Job or No Job, Post-Grad Apartment Hunt Starts

Congratulations to our blogger Elyse who is graduating from college!

 “My Post-Grad Apartment Hunt Starts” by Elyse

May is here and so is my college graduation. While it’s exciting to celebrate the end of writing papers and reading for anything besides pleasure, it also means the end of being coddled by my student status. With graduation comes getting a job, and a post-grad apartment. (Aka, one with rent I can afford on my own.) While I am on the job hunt right now, the end of my lease is coming up and I need to get a new apartment, job or no job. So how does one go about finding an apartment while their job status is still kind of, well, up in the air?

The big dilemma is: how do you decide on a price cap when you don’t have a job yet, and don’t know how much you can spend? The way I handled it was I figured out how much I would make a month if I earned minimum wage. After doing the math, I knew that in the worst-case scenario, I would have that much money in my account to pay the rent check at the end of the month. So even if I had nothing else, I would still have my apartment to go back to. For the rest of my expenses, well, I have the buffer of my parents, my savings, and a really good credit score until I can find something better? I include utilities in my budgeting and my math told me that I could cap at around $800, up to $900 if utilities were included.

(Ed comment: If you don’t have savings/parents as cushion, at a minimum wage of about $15,000 a year, your rent target should be closer to the $500 range.)

With the timing of my move, I luck out since I’m in an apartment already and don’t have to leave the dorm in the middle of the month. Finding the apartment is trickier if you live in a dorm. In that case, it might be best to just find something with a 1st of month move-in date instead of the more elusive mid-month move-in, or having an awkward couple of weeks between moving out of the dorm and moving into an apartment.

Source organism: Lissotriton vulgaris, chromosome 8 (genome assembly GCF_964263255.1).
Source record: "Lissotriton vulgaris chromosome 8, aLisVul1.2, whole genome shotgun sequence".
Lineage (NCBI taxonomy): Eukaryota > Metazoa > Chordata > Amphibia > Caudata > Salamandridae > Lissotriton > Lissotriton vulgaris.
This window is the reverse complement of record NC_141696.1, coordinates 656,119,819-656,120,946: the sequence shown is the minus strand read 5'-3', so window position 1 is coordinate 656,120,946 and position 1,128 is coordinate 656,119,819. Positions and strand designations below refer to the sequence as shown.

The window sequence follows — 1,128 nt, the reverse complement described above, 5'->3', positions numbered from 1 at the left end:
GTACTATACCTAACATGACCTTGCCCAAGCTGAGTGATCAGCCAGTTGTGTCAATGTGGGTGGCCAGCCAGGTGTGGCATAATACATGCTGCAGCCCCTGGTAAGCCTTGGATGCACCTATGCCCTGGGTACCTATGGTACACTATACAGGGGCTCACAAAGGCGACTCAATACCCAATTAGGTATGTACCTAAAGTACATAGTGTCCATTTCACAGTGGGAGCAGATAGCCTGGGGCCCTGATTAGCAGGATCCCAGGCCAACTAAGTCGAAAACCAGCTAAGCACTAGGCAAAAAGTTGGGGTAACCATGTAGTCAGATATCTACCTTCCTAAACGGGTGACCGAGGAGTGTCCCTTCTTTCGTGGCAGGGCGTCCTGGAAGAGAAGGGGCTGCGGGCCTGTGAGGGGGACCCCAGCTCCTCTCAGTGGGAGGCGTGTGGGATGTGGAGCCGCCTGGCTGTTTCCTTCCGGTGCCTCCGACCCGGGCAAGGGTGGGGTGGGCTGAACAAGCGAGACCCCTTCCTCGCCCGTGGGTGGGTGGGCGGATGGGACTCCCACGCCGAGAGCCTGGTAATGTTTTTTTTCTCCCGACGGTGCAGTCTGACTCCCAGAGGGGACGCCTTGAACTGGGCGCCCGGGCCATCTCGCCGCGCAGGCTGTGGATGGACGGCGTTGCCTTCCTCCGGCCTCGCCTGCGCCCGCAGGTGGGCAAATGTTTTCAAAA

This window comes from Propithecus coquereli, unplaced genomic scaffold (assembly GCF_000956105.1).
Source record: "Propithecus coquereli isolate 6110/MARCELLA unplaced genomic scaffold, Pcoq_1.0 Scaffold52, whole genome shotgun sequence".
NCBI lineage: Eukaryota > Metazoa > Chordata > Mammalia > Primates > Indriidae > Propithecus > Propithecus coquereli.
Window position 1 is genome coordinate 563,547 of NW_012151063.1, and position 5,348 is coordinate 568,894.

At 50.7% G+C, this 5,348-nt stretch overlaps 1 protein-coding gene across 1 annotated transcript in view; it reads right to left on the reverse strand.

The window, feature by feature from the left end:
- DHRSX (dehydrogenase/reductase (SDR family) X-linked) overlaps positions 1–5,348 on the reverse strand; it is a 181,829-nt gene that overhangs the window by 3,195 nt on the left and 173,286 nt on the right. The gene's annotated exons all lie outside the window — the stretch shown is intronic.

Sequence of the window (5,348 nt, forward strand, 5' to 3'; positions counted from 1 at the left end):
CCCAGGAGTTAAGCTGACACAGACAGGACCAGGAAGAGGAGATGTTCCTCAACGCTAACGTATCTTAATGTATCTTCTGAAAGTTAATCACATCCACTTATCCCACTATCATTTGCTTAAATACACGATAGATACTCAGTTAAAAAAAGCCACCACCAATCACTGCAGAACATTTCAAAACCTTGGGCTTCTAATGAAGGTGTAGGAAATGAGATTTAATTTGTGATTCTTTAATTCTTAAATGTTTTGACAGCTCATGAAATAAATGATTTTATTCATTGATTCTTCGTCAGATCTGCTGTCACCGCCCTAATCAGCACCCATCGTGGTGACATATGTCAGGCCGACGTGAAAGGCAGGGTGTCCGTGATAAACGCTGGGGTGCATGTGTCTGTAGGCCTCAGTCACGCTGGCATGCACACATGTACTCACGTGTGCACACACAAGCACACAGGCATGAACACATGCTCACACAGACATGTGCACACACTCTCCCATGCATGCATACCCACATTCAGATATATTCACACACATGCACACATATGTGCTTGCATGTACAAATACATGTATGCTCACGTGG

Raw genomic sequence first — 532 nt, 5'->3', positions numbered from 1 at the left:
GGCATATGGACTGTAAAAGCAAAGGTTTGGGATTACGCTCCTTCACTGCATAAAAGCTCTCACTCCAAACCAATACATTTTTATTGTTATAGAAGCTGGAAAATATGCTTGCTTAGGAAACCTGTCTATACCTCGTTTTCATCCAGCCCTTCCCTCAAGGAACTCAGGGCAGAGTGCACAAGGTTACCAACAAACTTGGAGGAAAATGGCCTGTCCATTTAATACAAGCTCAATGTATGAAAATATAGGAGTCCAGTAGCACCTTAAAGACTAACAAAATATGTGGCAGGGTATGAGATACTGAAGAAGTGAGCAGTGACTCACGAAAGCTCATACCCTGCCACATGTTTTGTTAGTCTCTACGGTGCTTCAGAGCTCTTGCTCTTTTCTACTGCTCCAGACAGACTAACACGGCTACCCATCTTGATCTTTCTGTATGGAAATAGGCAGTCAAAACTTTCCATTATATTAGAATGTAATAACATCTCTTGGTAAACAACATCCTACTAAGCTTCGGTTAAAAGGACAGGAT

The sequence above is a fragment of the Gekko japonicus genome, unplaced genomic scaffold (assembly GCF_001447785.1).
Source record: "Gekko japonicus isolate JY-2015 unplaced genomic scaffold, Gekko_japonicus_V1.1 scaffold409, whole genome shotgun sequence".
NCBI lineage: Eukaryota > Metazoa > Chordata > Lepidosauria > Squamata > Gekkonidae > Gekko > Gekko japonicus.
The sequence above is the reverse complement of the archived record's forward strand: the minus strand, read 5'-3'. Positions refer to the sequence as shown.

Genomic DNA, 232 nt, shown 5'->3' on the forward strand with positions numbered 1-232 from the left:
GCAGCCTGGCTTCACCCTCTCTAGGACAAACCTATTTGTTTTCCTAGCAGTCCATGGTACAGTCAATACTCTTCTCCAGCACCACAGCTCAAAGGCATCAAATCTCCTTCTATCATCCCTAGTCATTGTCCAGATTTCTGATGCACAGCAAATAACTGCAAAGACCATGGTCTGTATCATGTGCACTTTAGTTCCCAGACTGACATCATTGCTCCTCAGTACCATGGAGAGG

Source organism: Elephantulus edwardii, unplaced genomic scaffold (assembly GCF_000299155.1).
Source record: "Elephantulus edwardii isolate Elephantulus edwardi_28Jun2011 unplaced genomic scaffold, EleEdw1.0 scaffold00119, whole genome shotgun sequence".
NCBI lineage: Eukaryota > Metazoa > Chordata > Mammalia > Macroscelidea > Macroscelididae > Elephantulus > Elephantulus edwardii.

I’ve been doing the Craigslist by-owner only listings to avoid paying extra fees. The key to this route is vigilance. It’s just like getting that free tv on Craisglist, you have to find it first and respond immediately. Be prepared to look at places the next day (or even the same day.) But don’t rush the actual decision! Take your time in the apartment when you visit, and don’t be afraid to try and negotiate. I have a friend who has never actually paid the rent the owner originally priced an apartment at.

The best part about by-owner listings is that you have more flexibility with your timing. Using a realtor, if you want a June 1st move-in, you need to be looking on May 1st.  But with by-owner, the people trying to get tenants on April 25th still want to try and fill it for the first of the month. (I’ve even seen listings on the 29th advertising a move-in date of the 1st!) That gives me more leeway to hold off on signing a lease until the job prospects get a little better.

In the end, graduating in New York City offers a dilemma, if you want to stay here. Usually when you graduate, you move back home, find your job and then find that apartment. But in New York, getting a job depends on being here which means you need an apartment and may have to start paying rent before you have a job. In a way, it’s kind of a good thing. It gives you that impetus to really make it on your own. Living at home and having all your food and laundry taken care of can get pretty comfortable, and I know would make me pretty lazy. Finding an apartment before I have a job might be risky, but it’s a great way to avoid that weird 20-something state of arrested development. And if things really don’t work out, well, that’s what sublets are for, right?

Author My First Apartment

Comments (1)

  1. ApartmentDiva

    Hey, great blog. I like that you tackle some of the basic issues in finding an apartment. I recently moved to Chicago from a small ton and it’s difficult to know what considerations I should take into account. I found this Chicago apartment finding checklist and it’s a pretty organized way of choosing the right apartment. It’s supposed to be for people living in Chicago, but I guess it would work anywhere. Maybe there are some categories you would add to this list?